Our heart—that quiet, understated partner—will beat 36,500,000 times in 2009. To avoid a broken heart, we need to listen to its message before it’s too late.
Why do we need to listen? Because one out of every three Americans (nearly 81 million), suffers from some form of cardiovascular disease, a condition that encompasses not only heart attacks, but also strokes, aneurysms and atherosclerosis.
Over the past seven years, we’ve witnessed significant progress in the treatment of heart disease. This progress has resulted in a lowered death rate, so much so that cancer is projected to overtake heart disease in 2010 as the number one cause of death in the United States.
But cancer’s promotion to the spot of #1 killer is hardly cause for celebration since the toll from heart disease remains high. Approximately half a million individuals die each year from cardiovascular diseases. Seniors, parents, spouses and even children are its victims.
If our hearts could speak, they’d tell us to take good care of our health not only during American Heart Month, but throughout the year. If you’re ready to listen, consider these three tips (FIT):
F: Focus on maintaining a positive outlook, a grateful attitude, enriching relationships and satisfying work. Attaining and sustaining good mental health protects your physical health.
I: Invest 30-60 minutes a day in exercise. Researchers report that exercise, even for those who are only slightly overweight, can reduce the risk of heart disease. For those who are overweight or obese, exercise becomes even more essential to reduce the risk of heart disease.
T: Take off the extra weight. Even a few extra pounds increase the risk of heart disease. In one study of 21,000 men, researchers found that every pound of extra weight increased risk. The chubbier participants faced a 180 percent increase in the odds of developing the heart disease.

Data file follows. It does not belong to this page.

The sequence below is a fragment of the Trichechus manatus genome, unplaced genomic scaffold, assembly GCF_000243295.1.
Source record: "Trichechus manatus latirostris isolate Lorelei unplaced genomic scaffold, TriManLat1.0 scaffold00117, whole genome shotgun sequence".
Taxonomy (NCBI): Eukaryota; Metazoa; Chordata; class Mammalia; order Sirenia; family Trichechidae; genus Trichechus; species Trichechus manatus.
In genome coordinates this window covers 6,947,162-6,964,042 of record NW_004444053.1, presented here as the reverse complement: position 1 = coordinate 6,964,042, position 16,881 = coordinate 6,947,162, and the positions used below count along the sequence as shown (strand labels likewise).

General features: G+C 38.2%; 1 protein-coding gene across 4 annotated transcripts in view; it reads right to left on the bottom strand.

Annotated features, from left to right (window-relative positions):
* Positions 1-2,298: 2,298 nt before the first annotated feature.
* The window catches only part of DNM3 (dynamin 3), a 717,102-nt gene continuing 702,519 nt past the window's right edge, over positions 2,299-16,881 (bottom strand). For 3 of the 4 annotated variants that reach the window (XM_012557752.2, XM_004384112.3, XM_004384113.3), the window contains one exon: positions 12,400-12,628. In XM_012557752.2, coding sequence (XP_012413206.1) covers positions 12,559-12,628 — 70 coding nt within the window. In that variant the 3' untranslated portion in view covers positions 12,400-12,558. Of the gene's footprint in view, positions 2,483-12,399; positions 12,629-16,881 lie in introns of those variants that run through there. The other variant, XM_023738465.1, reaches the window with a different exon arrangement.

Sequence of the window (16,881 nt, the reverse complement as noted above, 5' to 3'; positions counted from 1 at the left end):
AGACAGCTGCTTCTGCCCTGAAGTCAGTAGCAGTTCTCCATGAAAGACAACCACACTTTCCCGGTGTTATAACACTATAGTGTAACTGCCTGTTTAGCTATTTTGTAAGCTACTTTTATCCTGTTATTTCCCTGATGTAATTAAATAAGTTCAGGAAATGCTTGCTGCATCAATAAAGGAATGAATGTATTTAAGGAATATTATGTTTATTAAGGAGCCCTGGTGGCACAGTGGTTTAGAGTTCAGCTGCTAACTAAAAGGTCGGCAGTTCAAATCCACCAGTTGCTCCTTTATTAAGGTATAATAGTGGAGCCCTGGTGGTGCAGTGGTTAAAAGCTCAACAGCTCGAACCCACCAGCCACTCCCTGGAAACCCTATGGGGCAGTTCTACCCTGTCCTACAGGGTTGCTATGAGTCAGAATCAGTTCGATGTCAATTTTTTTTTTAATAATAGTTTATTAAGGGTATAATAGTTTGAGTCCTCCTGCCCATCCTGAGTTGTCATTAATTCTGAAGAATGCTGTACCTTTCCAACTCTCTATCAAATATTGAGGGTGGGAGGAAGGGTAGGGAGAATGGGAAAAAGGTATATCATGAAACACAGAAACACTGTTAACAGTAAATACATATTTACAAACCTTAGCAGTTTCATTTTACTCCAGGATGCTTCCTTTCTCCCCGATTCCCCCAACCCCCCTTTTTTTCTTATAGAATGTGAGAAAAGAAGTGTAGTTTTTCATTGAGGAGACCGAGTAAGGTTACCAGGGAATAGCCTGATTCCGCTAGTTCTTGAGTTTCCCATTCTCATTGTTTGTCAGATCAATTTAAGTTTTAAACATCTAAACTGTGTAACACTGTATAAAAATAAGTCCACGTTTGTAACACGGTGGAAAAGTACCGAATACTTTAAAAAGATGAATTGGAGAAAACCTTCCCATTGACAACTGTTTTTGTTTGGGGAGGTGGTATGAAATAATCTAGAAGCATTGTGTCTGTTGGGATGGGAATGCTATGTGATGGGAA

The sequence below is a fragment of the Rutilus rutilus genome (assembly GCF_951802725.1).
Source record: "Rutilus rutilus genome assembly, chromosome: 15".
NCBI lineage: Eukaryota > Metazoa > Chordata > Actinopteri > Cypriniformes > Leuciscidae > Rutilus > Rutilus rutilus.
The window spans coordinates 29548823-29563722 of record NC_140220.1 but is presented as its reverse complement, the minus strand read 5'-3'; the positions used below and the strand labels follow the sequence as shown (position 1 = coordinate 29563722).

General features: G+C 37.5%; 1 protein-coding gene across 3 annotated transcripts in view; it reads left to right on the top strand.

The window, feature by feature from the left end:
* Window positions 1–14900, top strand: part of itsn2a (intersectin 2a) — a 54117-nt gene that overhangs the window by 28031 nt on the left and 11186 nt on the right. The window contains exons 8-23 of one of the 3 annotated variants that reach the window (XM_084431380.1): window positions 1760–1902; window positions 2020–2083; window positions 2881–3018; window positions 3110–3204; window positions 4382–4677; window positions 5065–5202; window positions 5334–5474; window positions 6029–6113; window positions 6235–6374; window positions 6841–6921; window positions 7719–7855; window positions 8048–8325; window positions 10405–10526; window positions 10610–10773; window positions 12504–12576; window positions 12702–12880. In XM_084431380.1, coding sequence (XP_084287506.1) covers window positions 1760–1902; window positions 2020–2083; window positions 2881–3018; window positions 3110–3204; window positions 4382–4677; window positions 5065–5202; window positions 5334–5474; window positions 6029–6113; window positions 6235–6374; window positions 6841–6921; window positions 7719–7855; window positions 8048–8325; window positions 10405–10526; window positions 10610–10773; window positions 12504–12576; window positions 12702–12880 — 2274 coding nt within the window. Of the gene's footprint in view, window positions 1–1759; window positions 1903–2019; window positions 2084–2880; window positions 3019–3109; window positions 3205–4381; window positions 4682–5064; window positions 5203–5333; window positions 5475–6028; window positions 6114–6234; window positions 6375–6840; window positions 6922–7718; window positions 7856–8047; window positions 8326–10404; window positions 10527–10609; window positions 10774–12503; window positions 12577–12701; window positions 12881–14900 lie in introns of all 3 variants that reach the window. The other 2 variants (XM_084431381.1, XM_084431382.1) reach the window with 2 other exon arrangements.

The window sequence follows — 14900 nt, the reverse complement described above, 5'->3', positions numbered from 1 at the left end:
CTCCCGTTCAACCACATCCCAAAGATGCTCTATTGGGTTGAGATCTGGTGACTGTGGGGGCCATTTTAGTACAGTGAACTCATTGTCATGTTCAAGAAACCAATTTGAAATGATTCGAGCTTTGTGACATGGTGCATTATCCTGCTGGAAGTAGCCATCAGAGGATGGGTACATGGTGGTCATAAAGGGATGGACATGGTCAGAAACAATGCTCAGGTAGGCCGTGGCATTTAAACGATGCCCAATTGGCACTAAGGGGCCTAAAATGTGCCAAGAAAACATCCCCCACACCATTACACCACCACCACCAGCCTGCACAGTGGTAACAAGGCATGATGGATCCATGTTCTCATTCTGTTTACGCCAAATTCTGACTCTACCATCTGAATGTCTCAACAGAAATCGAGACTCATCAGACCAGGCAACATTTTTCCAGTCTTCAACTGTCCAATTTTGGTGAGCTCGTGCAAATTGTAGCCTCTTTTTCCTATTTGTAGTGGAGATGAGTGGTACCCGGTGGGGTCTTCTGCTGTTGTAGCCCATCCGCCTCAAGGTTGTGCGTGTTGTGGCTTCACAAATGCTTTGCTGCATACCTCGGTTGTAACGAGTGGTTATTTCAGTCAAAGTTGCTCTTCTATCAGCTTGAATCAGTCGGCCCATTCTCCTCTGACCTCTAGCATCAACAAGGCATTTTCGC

According to Dr. David Sabgir, Ohio-based board certified cardiologist and founder of the Walk With a Doc program, “Notwithstanding the wonderful advances in treatment, prevention remains the safest, most reliable and least expensive way to avoid cardiovascular disease. Plus, patients who adopt healthful habits to protect their heart (such as exercising regularly and losing weight) are simultaneously protecting themselves from other health problems.
As part of your prevention program, consider heart-friendly ways to celebrate Valentine’s Day. Instead of devouring a box of chocolates sitting in front of the television, take the hand of your loved one and go for a walk. If you give gifts, consider a pedometer or heart monitor. These are gifts that truly show how much you care.
while you’re at it, get a one for yourself. When we take care of
our health, we reduce our chances for a broken heart. Not only do we
set a positive example for others, we also improve the odds that
we’ll have many more future Februarys to enjoy with family and
"You can create more opportunities by asking for them" Patty Hansen